Despite a much needed revamp of the entire farm bill, conferees continue to struggle through negotiations, but there is at least one group of planters who will come out ahead. However, despite this congressional gridlock, there is at least one group of planters who continue to make money off the old farm bill. Sugar cane and sugar beet growers have actually managed to increase the size of their proverbial pot in the new package. Why? Because of government sponsored mandates for a “sugar-to-ethanol” program in the United States.
The U.S. Sugar industry has long enjoyed the comfort of a federal security blanket. With interlocking price supports and import quotas, sugar tycoons have been able to sell their product in the marketplace with little or no foreign competition. However, with the implementation of free trade agreements such as the 2005 Dominican Republic-Central America Free Trade Agreement (DR-CAFTA) and new provisions in NAFTA, the sweet deal U.S. growers had was about to be disrupted. Not to be outdone, a strong lobbying effort was launched on behalf of sugar growers in order to help regain their cozy and secure spot in the U.S. market.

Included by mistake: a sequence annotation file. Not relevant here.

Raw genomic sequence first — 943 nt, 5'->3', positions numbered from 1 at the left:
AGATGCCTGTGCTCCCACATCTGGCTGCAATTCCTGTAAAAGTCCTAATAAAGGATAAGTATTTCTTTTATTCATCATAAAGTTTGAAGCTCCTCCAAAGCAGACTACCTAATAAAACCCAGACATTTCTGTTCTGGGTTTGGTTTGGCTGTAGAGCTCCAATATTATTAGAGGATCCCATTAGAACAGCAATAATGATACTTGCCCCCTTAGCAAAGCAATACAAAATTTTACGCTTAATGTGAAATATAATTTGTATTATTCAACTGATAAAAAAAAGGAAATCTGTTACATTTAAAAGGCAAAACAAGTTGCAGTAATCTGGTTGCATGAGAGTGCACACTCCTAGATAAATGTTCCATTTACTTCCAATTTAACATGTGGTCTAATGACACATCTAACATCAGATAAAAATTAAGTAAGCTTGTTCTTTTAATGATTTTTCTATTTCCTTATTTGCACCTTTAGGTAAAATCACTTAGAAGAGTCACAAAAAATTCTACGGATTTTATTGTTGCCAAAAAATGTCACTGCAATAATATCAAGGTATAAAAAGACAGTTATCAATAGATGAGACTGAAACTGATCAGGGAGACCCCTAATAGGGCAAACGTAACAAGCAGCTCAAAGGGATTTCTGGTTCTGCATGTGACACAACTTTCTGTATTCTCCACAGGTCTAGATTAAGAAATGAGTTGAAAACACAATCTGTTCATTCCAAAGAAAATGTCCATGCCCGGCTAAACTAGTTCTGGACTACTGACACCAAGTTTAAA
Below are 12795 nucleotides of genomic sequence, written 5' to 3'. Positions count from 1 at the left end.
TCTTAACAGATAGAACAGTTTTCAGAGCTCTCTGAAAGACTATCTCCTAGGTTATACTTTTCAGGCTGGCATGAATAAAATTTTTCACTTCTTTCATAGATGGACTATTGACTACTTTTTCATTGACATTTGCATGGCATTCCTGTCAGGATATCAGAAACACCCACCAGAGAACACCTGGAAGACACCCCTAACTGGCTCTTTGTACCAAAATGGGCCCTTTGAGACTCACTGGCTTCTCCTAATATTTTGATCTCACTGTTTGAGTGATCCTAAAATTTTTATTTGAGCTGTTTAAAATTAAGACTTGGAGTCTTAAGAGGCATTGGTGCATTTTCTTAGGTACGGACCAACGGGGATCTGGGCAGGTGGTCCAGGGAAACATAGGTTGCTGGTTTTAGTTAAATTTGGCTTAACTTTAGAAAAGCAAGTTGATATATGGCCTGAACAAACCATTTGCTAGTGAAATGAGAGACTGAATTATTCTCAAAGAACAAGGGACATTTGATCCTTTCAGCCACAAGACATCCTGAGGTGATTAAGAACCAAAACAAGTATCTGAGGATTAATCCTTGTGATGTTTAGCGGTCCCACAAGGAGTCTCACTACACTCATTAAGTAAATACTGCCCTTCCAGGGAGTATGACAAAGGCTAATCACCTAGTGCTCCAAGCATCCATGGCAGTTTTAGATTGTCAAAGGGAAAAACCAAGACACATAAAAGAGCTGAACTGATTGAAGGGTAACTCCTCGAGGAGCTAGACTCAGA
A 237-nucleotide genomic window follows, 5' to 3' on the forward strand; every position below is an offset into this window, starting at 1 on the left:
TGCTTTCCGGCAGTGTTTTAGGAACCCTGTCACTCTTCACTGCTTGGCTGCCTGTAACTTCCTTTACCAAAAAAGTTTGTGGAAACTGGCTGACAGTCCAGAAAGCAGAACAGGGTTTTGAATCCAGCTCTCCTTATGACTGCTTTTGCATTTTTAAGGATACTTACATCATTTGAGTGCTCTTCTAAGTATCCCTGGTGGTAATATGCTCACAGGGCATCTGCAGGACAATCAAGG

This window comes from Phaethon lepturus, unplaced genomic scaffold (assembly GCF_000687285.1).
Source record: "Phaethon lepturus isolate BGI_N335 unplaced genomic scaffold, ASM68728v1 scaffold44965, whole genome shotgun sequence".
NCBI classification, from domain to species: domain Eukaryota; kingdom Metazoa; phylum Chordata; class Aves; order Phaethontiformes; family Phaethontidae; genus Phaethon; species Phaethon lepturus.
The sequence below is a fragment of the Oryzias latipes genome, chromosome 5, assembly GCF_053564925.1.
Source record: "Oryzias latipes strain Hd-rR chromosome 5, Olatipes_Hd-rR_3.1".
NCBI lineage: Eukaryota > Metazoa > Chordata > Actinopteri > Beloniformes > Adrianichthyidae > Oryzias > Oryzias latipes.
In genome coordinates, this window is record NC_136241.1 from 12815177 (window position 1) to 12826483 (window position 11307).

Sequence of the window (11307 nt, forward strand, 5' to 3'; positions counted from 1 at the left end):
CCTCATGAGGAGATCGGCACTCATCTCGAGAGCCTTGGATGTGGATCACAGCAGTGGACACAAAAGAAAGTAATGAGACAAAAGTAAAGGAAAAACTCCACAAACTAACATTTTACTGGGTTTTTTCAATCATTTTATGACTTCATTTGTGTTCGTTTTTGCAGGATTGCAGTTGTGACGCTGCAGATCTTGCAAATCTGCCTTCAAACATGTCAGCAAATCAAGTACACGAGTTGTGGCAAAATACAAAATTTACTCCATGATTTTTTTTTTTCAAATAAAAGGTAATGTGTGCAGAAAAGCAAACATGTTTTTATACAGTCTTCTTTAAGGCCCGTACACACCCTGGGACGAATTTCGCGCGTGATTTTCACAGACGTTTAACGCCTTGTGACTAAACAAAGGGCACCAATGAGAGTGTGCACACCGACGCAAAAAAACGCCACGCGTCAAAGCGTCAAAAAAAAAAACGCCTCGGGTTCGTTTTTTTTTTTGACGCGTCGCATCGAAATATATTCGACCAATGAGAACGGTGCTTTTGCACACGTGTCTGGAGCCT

If these provisions in the Farm Bill are implemented, the price for U.S. Sugar (which is already above the global price) will increase, with additional mandates to encourage part of the sugar market towards ethanol production. In addition, the U.S. based ethanol industry also benefits from high tariffs limiting ethanol imports, mostly on sugar derived ethanol from Brazil.
This is a sour deal and contrary to proven free market principles. Ethanol tariffs combined with the sugar subsidies keep Americans from accessing ethanol from its most efficient source, which is sugar.